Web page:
The Nets wanted this one and not just because they were home. But for all they have gone through this season, trade rumors, injuries, trades, surgeries, they don’t want it to end this way – with 14 losses in their last 16 games heading into Chicago.

    But this game was like a few others that could have gone either way late and a big shot, a bad offensive possession or a bad defensive trip cost the Nets.

    Think Oklahoma City and triple-overtime loss, or the game when Jameer Nelson hit a tough shot over Lopez in the closing seconds to give Orlando a one-point win, or Kris Humphries’ jumper being a hair late in a one-point overtime loss to the Suns.

    “We’ve had a lot of positive experiences here at the Prudential Center,” Johnson said. “Hopefully it’s one that the fans look forward to seeing next year with even a more improved product.”

    You have to believe having Deron Williams would help the Nets in these situations. He has in victories over the Celtics and Timberwolves when he hit the game-winning shot in what was his last game of the season. The Nets would have liked a similar ending in their home finale.


    Williams had surgery to remove loose particles and scar tissue from his right wrist. The Nets doctors said he should resume basketball activities in 6-8 weeks.


    Follow me on Twitter: @Al_Iannazzone


    Al Iannazzone covers the Nets for The Record (Bergen County, N.J.) 

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    The pain is almost over

    Sunday, April 10, 2011, 10:02 PM [General]

    TORONTO – For all of you suffering Nets’ fans, keep telling yourselves there are only two games remaining.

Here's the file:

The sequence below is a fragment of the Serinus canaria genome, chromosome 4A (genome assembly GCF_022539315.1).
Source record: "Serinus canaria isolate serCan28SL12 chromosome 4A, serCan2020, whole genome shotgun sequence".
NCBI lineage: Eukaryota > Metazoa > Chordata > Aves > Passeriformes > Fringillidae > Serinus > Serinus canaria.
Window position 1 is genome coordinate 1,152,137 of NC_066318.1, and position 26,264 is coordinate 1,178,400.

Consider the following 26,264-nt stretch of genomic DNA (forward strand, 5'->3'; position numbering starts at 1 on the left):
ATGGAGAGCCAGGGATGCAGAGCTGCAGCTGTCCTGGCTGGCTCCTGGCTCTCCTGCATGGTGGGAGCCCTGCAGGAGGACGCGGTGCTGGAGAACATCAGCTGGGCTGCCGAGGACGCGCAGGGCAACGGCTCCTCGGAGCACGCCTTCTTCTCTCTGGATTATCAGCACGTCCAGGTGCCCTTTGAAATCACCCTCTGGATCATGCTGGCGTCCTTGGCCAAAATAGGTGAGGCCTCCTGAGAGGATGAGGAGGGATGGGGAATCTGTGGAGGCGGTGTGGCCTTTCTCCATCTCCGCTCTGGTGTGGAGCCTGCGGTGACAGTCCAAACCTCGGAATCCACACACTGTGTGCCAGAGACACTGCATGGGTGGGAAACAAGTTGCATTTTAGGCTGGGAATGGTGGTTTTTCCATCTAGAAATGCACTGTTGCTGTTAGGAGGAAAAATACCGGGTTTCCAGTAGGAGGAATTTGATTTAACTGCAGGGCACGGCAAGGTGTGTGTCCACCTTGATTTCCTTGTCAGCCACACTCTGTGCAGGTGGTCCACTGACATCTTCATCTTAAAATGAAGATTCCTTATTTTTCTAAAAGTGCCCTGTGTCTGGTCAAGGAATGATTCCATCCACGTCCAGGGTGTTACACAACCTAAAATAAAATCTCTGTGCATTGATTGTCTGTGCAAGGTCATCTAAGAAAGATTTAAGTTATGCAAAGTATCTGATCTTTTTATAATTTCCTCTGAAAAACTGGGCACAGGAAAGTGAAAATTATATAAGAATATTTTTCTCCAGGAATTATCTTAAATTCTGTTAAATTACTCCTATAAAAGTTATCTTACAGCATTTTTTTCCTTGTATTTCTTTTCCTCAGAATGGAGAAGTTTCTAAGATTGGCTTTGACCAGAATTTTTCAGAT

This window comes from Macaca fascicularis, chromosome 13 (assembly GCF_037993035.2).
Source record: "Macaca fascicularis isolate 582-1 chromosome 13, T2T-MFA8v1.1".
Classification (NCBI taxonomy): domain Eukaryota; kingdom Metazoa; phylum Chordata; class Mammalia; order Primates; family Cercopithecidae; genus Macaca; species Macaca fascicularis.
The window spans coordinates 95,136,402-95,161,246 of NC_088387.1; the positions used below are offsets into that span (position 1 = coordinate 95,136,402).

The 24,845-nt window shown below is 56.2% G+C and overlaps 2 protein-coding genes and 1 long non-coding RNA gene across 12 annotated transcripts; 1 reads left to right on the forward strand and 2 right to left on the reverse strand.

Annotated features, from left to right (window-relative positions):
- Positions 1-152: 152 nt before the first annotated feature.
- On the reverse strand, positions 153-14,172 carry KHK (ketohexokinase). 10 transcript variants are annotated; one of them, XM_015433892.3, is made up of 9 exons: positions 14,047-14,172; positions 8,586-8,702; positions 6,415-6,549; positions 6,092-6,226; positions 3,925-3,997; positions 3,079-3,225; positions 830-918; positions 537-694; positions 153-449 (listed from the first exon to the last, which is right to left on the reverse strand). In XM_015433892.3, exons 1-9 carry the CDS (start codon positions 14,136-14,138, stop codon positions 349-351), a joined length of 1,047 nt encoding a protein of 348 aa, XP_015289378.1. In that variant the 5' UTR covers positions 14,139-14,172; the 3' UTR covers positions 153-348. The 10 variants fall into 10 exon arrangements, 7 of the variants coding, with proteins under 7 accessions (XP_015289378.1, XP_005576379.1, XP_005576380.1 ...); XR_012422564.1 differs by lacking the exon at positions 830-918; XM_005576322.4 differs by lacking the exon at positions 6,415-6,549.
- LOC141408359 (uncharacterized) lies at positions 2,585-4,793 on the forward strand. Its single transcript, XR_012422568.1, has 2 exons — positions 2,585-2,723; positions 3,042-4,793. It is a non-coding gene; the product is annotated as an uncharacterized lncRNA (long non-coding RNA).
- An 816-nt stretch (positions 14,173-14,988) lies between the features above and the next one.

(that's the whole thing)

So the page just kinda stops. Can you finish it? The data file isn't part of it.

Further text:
A season that opened with anticipation – a new owner, home arena, coach, general manager and essentially a new roster – and started with some promise as the Nets won their first two games, is ending miserably.

    The Nets have doubled their win total from last season, but they lost for the 13th time in 15 games, dropping a 99-92 decision to Toronto in a battle of attrition Sunday.

    When the game started, the Nets had 10 healthy bodies, but lost backup point guard Ben Uzoh in the fourth period with a bruised right knee and then newly signed guard Mario West to a separated shoulder. The Nets already are without point guards Deron Williams and Sundiata Gaines.

    The Raptors only had nine players – they were without six of their top seven guys. Yet Toronto led by as many as 21 and were ahead by double figures for a 33:10 stretch over the second, third and fourth quarters before the Nets made things interesting.

    The Nets got within six with a chance to cut it to four and then turned the ball over. After a Nets’ defensive stand, they got within four, 96-92, with 46.9 seconds left on a Brook Lopez hook shot. The Nets didn’t score again.